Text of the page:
Fig. 1.14a,b. Jejunal atresia. a Supine radiograph shows a few dilated, air-filled intestinal loops, about four "bubbles", which indicates a high obstruction. b Surgical image demonstrates the location of the atresia (arrow), the dilated proximal jejunum, and the small caliber of the bowel distal to the atresia is not found in the rectum. These signs indicate an obstructive lesion in the small intestine, and surgery is mandatory. Here, also when the obstruction can be definitely identified in the small intestine, there is no need to delay surgery to give contrast material orally. An upper gastrointestinal series is clearly not indicated. In fact, flocculation and dispersion of the contrast given orally may occur, due to the high mucus content of the distended segment, and little information is obtained. Occasionally, the dilated bowel loops may be fluid-filled giving an airless abdomen. In cases of doubt, aspiration and insufflation of air through a nasogastric tube should be carried out (Fig. 1.16).

Fig. 1.15a,b. Jejunal atresia. Anteroposterior (a) and lateral (b) upright radiographs show a few central air-fluid levels indicating high obstruction

Fig. 1.15a,b. Jejunal atresia. Anteroposterior (a) and lateral (b) upright radiographs show a few central air-fluid levels indicating high obstruction b a a

Multiple Central Fluid Levels

Fig. 1.16a,b. Jejunal atresia. a Supine radiograph shows an airless abdomen. b Aspiration and insufflation of air through a nasogastric tube was performed and adequately demonstrates the point of obstruction (arrow). Massively dilated loops of jejunum but only about three "bubbles" give indication of a high obstruction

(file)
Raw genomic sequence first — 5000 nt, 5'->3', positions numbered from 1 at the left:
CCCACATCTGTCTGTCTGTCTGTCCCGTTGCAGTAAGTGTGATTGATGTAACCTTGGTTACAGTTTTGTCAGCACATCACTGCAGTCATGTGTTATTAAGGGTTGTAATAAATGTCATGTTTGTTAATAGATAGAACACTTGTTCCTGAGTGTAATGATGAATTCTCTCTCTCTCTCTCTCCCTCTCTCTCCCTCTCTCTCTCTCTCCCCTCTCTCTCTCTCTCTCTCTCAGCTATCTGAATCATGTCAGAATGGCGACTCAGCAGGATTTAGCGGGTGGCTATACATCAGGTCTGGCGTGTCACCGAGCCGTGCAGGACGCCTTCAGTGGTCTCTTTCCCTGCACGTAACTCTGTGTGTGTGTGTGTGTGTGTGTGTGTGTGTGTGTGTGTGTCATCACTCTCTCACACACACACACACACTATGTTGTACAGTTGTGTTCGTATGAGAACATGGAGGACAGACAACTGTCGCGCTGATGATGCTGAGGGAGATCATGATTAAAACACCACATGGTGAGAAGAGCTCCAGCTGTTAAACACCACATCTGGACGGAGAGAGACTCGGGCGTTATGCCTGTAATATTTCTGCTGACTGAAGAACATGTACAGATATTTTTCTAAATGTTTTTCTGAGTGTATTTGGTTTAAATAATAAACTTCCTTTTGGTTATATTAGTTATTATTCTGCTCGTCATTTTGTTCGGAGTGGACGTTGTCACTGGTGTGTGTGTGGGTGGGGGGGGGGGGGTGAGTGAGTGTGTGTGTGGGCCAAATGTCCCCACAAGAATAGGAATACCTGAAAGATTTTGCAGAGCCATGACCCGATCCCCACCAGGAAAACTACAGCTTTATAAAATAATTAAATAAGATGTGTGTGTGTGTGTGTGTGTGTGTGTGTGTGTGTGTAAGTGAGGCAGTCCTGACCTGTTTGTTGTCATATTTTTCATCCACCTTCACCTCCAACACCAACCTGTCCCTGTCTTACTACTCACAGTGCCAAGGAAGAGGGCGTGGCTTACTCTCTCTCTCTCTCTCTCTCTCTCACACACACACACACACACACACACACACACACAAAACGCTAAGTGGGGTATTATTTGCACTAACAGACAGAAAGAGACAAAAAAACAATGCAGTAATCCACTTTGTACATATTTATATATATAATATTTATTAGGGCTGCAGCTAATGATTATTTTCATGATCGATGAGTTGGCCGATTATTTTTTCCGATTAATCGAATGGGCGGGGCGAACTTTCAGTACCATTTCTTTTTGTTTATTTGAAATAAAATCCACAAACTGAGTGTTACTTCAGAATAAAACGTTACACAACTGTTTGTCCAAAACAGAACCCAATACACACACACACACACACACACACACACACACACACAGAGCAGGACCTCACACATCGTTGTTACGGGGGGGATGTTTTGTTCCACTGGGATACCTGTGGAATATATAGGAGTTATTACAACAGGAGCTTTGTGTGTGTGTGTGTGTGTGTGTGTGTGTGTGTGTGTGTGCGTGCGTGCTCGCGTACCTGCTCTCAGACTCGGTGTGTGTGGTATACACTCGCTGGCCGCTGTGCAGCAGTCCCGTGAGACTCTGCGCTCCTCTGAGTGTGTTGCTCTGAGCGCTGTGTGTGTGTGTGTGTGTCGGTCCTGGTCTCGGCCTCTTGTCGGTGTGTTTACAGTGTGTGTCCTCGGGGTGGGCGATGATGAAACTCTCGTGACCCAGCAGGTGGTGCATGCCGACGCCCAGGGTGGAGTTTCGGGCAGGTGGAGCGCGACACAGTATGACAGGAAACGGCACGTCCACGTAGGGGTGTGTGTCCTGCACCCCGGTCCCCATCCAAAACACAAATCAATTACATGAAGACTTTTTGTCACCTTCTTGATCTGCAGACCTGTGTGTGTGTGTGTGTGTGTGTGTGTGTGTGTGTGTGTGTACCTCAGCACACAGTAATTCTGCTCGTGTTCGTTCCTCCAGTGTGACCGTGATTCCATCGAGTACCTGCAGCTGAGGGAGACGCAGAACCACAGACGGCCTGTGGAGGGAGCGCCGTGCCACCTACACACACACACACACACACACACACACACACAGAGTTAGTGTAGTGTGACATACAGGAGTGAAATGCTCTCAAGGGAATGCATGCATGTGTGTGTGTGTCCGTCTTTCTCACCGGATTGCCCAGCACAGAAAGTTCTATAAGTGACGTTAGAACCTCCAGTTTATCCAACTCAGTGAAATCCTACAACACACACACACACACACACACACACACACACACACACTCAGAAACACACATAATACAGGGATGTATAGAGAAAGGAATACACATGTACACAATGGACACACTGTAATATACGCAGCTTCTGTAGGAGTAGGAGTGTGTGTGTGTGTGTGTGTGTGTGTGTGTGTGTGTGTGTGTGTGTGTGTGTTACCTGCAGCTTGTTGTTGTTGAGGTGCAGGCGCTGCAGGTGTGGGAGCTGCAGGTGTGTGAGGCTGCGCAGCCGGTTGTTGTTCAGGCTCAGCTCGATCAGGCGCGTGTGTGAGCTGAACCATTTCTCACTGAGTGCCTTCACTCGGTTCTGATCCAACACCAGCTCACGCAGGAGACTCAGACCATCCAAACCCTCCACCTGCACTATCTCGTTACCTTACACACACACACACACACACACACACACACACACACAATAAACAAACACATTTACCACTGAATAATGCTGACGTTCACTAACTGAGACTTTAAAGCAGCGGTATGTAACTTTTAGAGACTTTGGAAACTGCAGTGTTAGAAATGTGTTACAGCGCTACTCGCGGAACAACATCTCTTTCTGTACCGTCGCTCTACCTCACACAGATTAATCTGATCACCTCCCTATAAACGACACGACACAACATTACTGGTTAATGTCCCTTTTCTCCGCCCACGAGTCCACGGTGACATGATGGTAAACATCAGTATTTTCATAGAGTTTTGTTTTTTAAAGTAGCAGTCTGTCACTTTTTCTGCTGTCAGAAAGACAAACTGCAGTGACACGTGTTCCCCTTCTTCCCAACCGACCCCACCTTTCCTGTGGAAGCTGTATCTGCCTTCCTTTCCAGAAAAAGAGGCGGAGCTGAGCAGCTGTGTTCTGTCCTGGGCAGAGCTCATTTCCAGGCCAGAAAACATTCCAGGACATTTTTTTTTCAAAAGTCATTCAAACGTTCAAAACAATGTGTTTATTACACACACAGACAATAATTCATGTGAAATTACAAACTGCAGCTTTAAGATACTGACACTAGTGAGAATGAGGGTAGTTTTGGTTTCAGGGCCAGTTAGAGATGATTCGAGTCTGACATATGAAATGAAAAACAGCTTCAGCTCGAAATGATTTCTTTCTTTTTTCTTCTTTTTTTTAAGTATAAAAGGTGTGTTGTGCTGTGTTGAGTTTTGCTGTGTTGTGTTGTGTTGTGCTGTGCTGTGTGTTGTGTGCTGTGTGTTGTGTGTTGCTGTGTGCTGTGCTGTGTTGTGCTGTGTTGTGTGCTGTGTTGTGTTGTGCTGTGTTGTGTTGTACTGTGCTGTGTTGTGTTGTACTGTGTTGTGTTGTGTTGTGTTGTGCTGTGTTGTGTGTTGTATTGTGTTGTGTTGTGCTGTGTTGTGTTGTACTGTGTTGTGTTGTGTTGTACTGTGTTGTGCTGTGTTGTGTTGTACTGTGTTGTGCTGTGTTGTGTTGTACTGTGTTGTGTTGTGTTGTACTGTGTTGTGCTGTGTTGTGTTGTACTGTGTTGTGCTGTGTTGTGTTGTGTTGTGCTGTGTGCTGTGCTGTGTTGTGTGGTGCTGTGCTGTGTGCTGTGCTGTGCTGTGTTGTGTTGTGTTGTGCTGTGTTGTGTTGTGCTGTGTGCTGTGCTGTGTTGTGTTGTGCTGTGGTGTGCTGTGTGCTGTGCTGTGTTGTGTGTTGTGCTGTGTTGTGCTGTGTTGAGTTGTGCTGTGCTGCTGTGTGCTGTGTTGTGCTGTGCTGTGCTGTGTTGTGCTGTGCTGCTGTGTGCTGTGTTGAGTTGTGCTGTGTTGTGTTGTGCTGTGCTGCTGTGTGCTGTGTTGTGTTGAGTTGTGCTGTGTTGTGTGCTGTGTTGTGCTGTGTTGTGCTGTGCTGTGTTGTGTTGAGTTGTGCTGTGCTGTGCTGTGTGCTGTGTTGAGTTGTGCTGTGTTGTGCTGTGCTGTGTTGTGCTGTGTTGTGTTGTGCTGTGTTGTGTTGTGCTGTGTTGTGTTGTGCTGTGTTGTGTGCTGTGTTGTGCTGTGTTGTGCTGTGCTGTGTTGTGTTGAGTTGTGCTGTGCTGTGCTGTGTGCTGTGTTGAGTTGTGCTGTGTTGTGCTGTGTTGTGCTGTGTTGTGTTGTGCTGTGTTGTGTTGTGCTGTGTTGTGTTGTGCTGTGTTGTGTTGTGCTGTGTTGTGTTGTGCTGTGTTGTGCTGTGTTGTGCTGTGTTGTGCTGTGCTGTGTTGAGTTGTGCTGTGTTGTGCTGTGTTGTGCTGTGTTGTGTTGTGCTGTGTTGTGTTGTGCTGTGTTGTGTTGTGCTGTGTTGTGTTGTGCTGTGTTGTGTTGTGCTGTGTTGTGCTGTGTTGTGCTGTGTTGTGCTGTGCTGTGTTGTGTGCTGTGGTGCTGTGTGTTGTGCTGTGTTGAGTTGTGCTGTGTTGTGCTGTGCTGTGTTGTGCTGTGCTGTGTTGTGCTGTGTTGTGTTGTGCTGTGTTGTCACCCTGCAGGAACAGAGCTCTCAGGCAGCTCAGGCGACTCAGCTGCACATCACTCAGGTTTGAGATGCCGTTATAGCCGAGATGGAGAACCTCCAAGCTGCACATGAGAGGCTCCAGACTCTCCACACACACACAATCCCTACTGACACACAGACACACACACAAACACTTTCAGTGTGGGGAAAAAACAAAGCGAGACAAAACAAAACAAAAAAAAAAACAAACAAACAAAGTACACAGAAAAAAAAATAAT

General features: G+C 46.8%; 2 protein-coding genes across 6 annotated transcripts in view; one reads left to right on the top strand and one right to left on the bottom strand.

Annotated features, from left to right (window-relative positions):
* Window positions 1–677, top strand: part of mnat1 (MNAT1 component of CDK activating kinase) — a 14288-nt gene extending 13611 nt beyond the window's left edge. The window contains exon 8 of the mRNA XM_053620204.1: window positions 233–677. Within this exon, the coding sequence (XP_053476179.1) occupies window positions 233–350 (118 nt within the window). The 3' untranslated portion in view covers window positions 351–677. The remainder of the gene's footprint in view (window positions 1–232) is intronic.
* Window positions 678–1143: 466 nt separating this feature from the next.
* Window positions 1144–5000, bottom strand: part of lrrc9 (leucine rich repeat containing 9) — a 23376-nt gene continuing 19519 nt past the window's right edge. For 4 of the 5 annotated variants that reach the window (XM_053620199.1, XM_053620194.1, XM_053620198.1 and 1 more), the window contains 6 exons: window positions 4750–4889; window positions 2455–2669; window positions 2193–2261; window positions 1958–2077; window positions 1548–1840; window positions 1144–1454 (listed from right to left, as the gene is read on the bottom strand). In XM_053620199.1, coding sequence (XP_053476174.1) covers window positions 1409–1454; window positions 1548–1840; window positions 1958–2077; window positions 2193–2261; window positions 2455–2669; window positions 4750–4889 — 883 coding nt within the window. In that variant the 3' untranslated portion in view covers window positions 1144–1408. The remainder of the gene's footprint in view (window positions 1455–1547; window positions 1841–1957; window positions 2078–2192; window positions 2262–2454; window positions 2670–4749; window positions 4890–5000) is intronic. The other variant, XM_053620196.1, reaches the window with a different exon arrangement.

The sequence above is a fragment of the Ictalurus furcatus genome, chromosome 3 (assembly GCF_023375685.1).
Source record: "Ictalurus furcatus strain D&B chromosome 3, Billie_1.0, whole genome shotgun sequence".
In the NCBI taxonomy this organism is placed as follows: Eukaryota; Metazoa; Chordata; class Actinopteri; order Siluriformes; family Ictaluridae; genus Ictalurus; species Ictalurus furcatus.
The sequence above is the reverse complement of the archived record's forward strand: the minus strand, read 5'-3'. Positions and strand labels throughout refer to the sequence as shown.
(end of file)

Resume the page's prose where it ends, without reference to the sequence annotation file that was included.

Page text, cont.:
Fig. 1.16a,b. Jejunal atresia. a Supine radiograph shows an airless abdomen. b Aspiration and insufflation of air through a nasogastric tube was performed and adequately demonstrates the point of obstruction (arrow). Massively dilated loops of jejunum but only about three "bubbles" give indication of a high obstruction b a

Although a patient with jejunal or proximal ileal atresia usually needs no further radiologic investigation, contrast material enema examinations are commonly performed to attempt to exclude second and third areas of atresia lower in the bowel. The colon in isolated jejunal and proximal ileal atresia, as in duodenal atresia, is normal or near normal in size. If a microcolon is encountered, additional distal atresia should be suspected (Hernanz-Schulman 1999). A contrast enema is especially indicated when the scout radiograph shows distension of the flanks and elevation of the diaphragms indicating the presence of multiple dilated loops of the bowel filled with fluid distal to the obstruction. If the ischemic event that produced the atresia caused a perforation, there may be evidence of meconium peritonitis with peritoneal calcification. The apple peel type of atresia does not have distinctive findings on plain film (Fig. 1.17).

Sonography has a role in high intestinal obstruction, especially in patients with lack of air in the gastrointestinal tract whenever marked distension of the flanks and elevation of the diaphragms is observed on the plain radiograph. In such cases, sonography is useful to differentiate the presence of multiple dilated loops filled with fluid from ascites (Fig. 1.18). It is also useful in demonstrating associ ated anomalies in the abdominal organs (HaYdeN 1991; Jouppila and Kirkinen 1984).

Severe congenital stenosis of the small bowel is usually accompanied by vomiting and abdominal distension, identical in severity to that seen in atresia. In less severe cases, these symptoms may be mild or even delayed for several days or weeks. Plain abdominal radiographs reveal dilatation of bowel loops proximal to the stenosis and normal or decreased quantity of air in the small bowel distal to the stenosis (McAlister et al. 1996).